by Rosa T. Sheng, AIA, LEED AP BD+C
I was in disbelief when I heard about your death on Thursday, during the morning commute. I didn't want to believe it. I thought surely this must have been a hoax. But the link was from the BBC which included an official statement from your firm. In the days since, many articles have been written, paying tribute to your legacy. You were not just one of the greatest architects of our time. The fact IS that you were the first woman architect to make a very large crack in the proverbial glass ceiling of our historically male dominated profession; Of many accolades, you were the first woman to be internationally recognized for your design work. You were the first woman architect to win the Pritzker Architecture Prize in 2004 and most recently, the first woman to win the Royal Institute of British Architect's Gold Medal in 2016.
I appreciated that you spoke out about the challenges in our profession, when many were afraid to speak. Your work was before its time, you had an uphill climb, but you persevered regardless of the critics at every step of your journey; questioning whether you deserved the honors and recognition that you rightfully earned. In so many ways, you were (and are still) one of our greatest champions, a role model to many, and most influential to those that are women in the profession; who feel the greatest loss of all. Rest assured that we will uphold your fearlessness and leadership by example. We will not waiver from our path, in Architecture's Lean in Moment, to be recognized for our individual and collective work as architects (who just so happen to be women). You have proved to the world that it can be done.
Beatrice Colomina once said, "Women are the ghosts of modern architecture, everywhere present, crucial, but strangely invisible. In your lifetime, you have made yourself visible and in essence broken the spell for the rest of us. Things are slowly beginning to change. Our discussions about inequity are no longer back room, but an international movement to get more recognized for their talent and accomplishments within the profession. We will continue to build metrics, meaning and matrices that promote equity in Architecture.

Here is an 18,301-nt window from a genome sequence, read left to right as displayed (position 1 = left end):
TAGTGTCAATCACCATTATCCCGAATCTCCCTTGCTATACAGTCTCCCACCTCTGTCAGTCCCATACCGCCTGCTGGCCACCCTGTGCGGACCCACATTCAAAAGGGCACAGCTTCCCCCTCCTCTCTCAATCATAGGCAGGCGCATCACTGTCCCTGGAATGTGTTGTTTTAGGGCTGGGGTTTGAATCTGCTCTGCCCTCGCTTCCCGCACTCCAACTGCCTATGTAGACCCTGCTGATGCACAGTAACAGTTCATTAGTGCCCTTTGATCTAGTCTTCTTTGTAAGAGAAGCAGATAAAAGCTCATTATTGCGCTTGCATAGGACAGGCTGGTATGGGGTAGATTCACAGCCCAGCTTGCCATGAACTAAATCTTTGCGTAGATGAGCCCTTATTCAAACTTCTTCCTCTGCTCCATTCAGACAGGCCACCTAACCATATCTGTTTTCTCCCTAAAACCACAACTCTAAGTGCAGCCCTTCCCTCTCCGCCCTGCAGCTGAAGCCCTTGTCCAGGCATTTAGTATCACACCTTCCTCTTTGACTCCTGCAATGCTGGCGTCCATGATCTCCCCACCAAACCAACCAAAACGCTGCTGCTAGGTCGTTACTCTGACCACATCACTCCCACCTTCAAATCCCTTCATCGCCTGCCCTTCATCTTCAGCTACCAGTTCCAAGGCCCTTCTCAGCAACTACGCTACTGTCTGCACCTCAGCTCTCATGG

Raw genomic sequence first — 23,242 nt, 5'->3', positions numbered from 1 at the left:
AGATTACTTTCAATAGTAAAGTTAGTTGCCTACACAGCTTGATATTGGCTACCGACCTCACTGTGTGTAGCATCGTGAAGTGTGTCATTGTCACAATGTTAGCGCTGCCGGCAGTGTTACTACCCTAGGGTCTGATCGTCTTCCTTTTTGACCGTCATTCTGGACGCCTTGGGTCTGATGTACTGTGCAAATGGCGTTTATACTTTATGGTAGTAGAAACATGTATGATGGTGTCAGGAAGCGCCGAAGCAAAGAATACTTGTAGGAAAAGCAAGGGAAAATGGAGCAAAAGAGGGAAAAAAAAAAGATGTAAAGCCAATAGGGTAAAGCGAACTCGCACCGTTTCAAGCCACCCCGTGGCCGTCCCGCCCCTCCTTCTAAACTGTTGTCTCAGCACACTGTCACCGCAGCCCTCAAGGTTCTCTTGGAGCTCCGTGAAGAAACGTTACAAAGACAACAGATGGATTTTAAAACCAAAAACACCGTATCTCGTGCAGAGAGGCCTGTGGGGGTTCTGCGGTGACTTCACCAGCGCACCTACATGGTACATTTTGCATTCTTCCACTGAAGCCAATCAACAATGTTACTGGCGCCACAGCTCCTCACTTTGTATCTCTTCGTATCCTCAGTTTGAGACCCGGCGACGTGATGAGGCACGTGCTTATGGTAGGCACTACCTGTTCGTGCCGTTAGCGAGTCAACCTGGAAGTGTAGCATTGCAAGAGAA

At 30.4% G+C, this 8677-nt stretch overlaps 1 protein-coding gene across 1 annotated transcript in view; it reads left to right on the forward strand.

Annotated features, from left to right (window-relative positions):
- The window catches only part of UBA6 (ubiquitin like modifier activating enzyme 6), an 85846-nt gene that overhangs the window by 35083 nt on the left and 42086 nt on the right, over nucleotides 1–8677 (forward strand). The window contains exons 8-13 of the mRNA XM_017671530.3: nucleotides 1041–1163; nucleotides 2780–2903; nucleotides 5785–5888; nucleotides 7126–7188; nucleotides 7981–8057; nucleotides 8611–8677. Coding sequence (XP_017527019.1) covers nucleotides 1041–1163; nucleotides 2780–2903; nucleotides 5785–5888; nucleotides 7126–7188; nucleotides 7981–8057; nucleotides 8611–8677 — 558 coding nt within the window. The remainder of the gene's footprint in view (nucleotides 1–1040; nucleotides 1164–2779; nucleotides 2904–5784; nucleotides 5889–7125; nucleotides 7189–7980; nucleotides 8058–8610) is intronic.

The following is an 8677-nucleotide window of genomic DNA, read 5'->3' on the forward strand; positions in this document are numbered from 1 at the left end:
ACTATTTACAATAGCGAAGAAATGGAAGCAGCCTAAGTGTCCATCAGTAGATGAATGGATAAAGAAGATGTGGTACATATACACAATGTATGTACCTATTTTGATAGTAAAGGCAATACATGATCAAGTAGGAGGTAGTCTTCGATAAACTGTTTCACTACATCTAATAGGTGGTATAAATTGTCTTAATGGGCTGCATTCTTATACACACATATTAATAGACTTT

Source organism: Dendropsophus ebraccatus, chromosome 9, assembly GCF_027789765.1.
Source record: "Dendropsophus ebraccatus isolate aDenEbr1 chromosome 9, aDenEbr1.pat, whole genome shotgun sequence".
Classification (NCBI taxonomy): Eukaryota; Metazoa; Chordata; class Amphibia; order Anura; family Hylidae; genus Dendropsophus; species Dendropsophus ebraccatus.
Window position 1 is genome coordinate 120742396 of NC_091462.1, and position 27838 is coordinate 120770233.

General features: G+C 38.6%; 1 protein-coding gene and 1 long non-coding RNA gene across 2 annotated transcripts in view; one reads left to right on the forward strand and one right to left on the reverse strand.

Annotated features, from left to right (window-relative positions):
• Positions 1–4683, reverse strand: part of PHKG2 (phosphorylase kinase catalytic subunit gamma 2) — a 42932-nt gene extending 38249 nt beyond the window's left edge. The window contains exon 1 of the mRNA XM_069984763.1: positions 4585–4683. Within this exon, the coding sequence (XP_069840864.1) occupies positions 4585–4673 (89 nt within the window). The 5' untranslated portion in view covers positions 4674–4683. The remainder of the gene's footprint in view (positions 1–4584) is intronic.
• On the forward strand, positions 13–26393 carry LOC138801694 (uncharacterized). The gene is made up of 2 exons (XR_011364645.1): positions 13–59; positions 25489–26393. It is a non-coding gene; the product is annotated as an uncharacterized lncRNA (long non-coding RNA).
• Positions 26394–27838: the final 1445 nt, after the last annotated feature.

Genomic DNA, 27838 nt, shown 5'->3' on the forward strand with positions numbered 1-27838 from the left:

There is no doubt that we will feel the loss of your talent, your beautifully futuristic buildings, and your audacious authenticity. But we will not give up hope. Your architecture is exhilarating and your departure is also heart-breaking. But, we will forge on with our research and continue to push the boundaries to lead our profession to a better place in your honor.
Farewell, Rest in Peace,
The following is a compilation of articles worth reading that reflect upon Dame Zaha Hadid's passing. If you would like to contribute to the EQxD series: "Dear Zaha", Please contact us. We will be posting throughout the month of April as we receive them.
The devastating loss of Zaha Hadid for women in Architecture via Quartz by Anne Quito
Why we talk about Zaha Hadid's gender and ethnicity even though her architecture transcended both LA Times by Carolina Miranda
Female Architects on the Significance of Zaha Hadid NYTimes by Randy Kennedy and Robin Pogrebin
Female Architects speak out on Sexism, unequal pay and more. NYTimes by Robin Pogrebin
A Tribute to Zaha Hadid by Taz Loomans via BloomingRock
Via Youtube, Zaha discusses the challenges of gender and race in Architecture.